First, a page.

Placed at the outdoor space in India Habitat Centre, his portrait shot amid leaves and plants, the face of a bespectacled Ishaan appears hidden within the green landscape, much like how he hides a part of himself from his family. A dupatta and pink flowers form curtains to the photograph in the backdrop. A life sciences college student from Mumbai, he tells viewers of his fears: “My boyfriend and I went into the relationship, and obviously because there is no marriage equality, so he was like, ‘Where is this going to go?’” In the 55-panel exhibition, titled “Both Sides of The Veil — Living and Loving In Queer India”, he informs how many like him from the LGBTQ community are scared to fall in love because one can’t stay together or even get an apartment.
The project, put together by photographer Jake Naughton from Mexico, a gay white man himself, and Washington-based art director Aarti Singh of Suno Labs, comprises of photographs and video projections of India’s LGBTQ community. It kickstarted in the summer of 2017, as the duo visited, photographed and interviewed queer communities in Delhi, Mumbai and Bihar, till the Supreme Court’s reading down of Section 377 last year.
Talking about the aim of the exhibition, Singh says, “Our first shoot was in Bihar at a time when Section 377 was still part of the Indian Penal Code. India was the only country at that time that had decriminalised and recriminalised sexuality, and so it put the country in a very interesting vacuum of space and time because there were so many people who had come out. One couldn’t go back into the closet when it was recriminalised.” The Delhi High Court had read down Section 377 in 2009 before the Supreme Court nullified the decision in 2013, and finally struck it down last year.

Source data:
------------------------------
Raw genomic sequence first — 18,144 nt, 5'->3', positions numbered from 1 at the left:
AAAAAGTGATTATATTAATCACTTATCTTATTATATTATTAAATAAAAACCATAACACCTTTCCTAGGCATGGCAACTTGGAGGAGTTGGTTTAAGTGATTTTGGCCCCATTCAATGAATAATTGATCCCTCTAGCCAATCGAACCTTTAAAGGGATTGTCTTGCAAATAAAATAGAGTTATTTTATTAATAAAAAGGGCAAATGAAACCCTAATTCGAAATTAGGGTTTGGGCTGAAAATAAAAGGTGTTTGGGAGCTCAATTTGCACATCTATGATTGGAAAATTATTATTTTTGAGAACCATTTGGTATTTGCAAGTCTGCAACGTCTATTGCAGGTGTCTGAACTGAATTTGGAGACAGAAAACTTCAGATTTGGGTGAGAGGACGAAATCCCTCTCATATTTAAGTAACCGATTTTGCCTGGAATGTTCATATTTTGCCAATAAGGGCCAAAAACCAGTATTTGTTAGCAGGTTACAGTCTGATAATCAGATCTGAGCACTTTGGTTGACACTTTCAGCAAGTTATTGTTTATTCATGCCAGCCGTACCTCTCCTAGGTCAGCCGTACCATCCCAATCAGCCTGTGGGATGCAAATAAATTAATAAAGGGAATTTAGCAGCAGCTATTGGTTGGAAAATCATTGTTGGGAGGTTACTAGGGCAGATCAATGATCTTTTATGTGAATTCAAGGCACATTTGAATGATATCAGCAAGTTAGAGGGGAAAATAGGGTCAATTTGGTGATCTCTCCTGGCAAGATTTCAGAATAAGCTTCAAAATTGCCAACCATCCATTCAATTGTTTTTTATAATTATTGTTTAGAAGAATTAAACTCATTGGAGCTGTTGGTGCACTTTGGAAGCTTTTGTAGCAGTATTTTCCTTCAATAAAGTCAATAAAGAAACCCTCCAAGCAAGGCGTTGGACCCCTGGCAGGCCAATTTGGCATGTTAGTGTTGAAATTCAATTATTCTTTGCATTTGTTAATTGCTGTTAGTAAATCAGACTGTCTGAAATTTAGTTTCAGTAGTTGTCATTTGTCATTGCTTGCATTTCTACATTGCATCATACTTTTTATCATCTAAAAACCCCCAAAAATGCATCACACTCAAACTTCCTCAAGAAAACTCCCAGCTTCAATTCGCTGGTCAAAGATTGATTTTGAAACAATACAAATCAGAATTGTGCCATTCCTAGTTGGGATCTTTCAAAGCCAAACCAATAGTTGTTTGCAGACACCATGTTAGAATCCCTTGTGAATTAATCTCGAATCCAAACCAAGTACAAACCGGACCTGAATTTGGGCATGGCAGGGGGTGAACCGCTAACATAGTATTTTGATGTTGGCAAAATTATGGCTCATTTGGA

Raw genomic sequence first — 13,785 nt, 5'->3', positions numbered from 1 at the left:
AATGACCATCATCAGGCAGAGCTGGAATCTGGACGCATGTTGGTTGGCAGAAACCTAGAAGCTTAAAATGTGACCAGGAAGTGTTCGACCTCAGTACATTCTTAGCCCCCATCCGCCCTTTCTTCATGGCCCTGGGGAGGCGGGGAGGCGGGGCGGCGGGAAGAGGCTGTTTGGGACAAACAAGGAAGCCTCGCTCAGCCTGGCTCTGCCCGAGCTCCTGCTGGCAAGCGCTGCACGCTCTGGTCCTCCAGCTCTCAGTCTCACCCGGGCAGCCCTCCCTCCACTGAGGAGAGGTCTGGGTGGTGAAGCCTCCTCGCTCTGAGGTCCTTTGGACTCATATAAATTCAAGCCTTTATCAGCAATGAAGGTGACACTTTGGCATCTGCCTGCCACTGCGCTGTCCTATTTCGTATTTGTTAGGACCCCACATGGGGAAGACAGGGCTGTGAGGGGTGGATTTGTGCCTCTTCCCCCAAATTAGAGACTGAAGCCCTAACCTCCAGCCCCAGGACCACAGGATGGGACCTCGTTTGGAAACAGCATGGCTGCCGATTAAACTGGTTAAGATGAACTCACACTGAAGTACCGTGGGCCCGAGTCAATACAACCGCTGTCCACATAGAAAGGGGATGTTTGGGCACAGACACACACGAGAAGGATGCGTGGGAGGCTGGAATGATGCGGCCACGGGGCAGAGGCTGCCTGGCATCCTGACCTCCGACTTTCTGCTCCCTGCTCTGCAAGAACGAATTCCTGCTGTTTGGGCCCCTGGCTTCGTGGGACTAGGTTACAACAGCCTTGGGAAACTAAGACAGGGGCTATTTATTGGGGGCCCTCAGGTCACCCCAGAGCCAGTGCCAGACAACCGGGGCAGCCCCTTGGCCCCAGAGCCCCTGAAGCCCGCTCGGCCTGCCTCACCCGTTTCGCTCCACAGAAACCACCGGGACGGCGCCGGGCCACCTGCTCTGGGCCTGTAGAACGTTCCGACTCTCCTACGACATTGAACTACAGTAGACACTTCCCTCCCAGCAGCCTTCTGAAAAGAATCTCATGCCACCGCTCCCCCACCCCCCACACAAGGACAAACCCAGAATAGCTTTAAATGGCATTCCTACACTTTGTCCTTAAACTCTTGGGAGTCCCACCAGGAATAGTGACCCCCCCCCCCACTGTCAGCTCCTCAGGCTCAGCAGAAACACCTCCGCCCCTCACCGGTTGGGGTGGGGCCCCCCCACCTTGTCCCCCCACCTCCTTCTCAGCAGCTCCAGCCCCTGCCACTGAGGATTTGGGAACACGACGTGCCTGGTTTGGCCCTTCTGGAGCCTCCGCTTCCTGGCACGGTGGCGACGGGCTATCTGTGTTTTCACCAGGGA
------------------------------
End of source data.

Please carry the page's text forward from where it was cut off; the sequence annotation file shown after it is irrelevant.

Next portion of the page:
An unnamed figure of a man with free-flowing hair poses in front of a bedsheet of flowers, his hands caressing his forehand like the female protagonists of a Raja Ravi Varma painting. Two men hold hands during Holi near a seashore in another frame. Another participant, Satya, points out how the judgement has had no effect on his personal life. He says, “The law made no difference. I am living the same terrifying life before and after. I love a man but I know I could never marry him. He has a wife and kids. It’s not as if walking down the street and holding the hand of a man I love has become acceptable.”
A bald Faraz hides his face behind a blue shimmery dupatta. He believes the society has pushed people like him to the corner where they are unable to celebrate themselves. Then there are those who hide their true selves from their families. Featured in the exhibition is Rajai from Patna who “fixes” himself as soon as he gets to the gate of his house. “I become someone else. So the law makes no difference for me because the law in the house stays the same,” he says.
Singh says, “We realised that social acceptance plays an equal part. Many candidates spoke of how the law is just one part of the equation. People mentioned the ‘log kya kahenge’ notion that exists. Upon seeing this show, people will start to look at the LGBTQ community just as themselves.”
The exhibition is on till January 31 at IHC, Lodhi Road